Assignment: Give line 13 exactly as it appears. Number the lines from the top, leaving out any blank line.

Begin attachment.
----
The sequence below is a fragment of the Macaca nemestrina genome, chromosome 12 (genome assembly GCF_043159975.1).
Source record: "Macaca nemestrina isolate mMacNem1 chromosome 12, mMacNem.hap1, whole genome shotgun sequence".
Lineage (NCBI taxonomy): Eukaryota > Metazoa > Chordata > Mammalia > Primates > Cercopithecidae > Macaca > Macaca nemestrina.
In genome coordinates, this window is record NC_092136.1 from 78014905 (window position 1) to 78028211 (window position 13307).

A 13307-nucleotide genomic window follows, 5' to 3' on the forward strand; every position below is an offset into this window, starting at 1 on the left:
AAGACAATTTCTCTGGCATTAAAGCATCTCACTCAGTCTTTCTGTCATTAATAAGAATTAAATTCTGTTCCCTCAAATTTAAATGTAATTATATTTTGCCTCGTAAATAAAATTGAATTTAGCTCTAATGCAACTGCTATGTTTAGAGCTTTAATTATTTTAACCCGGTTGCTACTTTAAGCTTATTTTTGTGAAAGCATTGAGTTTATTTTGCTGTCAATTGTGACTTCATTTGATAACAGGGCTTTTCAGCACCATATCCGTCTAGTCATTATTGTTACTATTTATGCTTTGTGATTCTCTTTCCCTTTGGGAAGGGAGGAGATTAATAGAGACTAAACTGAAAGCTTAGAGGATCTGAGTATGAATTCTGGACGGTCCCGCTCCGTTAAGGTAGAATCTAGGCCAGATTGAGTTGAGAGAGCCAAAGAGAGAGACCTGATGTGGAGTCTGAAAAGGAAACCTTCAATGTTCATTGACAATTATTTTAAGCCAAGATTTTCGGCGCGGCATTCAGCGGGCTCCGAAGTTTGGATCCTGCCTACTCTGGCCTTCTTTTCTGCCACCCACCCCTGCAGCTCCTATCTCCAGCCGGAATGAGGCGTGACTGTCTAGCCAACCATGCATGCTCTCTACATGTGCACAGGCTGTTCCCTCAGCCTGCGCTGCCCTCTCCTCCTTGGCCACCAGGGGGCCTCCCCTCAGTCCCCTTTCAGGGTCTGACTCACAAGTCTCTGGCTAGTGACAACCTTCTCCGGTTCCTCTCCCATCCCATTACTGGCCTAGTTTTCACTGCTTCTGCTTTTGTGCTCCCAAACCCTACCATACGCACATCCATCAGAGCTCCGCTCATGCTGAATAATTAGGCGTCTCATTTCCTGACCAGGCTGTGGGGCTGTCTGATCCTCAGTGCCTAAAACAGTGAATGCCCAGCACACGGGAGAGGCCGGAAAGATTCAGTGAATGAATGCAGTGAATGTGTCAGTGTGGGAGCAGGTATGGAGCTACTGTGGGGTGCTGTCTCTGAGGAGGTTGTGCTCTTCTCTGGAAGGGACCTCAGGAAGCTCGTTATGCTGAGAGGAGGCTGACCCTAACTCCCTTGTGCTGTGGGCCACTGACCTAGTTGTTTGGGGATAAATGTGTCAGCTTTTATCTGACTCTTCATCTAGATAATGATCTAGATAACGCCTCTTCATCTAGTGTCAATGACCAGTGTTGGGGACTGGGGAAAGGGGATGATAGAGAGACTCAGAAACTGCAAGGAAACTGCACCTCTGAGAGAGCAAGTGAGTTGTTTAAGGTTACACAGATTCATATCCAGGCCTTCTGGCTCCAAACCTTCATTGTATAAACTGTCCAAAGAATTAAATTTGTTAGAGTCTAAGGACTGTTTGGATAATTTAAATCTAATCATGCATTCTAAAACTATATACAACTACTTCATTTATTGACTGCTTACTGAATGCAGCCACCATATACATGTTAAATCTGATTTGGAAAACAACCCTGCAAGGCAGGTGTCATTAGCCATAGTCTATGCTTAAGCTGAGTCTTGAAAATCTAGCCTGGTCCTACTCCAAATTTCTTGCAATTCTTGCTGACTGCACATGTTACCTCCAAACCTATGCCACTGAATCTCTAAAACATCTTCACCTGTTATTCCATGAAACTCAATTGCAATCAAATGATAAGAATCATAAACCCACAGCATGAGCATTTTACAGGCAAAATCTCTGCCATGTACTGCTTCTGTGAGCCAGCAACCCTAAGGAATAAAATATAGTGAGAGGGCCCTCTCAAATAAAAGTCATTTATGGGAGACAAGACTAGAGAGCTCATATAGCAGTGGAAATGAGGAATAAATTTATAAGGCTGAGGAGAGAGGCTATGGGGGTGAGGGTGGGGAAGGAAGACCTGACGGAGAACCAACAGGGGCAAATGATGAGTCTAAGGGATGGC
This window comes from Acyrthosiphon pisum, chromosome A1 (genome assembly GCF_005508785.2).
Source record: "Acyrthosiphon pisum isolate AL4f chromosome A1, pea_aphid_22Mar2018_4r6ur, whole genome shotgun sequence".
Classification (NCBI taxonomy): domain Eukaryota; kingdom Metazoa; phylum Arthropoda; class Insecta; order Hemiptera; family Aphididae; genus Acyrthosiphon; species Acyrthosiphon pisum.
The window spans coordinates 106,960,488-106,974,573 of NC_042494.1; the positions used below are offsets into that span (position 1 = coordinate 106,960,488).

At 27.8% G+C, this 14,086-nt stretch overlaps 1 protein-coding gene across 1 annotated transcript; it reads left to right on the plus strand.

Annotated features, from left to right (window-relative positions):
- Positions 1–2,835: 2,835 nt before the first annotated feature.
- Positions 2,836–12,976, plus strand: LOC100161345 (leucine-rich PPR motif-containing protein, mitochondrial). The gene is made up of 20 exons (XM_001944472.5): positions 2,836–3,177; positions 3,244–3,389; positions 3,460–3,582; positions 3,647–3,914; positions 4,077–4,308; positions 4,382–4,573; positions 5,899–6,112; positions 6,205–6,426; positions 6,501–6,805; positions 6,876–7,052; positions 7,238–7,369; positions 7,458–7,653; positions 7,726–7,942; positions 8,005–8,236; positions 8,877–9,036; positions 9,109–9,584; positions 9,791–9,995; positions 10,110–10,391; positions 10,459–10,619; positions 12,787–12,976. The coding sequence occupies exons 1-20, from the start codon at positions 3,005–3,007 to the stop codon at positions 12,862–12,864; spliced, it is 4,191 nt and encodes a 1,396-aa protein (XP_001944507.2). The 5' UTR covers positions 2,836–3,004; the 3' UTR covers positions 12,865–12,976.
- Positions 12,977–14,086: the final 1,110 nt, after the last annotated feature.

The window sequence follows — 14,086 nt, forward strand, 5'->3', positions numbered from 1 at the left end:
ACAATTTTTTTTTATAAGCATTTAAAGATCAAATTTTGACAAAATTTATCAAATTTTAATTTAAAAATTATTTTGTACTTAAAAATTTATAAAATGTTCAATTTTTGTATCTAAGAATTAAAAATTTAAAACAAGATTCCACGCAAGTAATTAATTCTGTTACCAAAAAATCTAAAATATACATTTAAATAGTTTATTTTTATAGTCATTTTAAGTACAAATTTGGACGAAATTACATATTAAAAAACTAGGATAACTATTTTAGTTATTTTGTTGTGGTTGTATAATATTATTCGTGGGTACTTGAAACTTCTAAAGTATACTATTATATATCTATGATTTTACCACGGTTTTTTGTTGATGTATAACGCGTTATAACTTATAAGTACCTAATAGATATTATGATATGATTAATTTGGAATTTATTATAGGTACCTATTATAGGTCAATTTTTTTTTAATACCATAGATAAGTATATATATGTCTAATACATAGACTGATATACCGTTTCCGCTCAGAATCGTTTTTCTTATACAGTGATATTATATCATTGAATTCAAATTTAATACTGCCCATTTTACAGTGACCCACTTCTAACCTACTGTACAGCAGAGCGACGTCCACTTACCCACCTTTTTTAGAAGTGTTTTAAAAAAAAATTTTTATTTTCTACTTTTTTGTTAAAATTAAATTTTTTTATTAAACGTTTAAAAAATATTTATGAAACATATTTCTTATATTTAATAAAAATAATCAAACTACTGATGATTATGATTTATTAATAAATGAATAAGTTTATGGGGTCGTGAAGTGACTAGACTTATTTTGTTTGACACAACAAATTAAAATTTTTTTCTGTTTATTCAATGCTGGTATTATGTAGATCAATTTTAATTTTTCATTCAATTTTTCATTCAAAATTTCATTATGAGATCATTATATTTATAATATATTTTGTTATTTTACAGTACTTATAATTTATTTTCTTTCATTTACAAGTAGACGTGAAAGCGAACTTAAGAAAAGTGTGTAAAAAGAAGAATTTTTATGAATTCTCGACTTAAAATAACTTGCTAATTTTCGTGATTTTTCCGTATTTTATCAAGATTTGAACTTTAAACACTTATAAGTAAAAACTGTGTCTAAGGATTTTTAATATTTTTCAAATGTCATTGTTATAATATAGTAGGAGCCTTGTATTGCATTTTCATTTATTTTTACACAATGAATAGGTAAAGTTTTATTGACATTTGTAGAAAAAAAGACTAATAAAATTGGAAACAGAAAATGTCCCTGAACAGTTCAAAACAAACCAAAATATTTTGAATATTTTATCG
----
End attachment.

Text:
- Positions 1–2,835: 2,835 nt before the first annotated feature.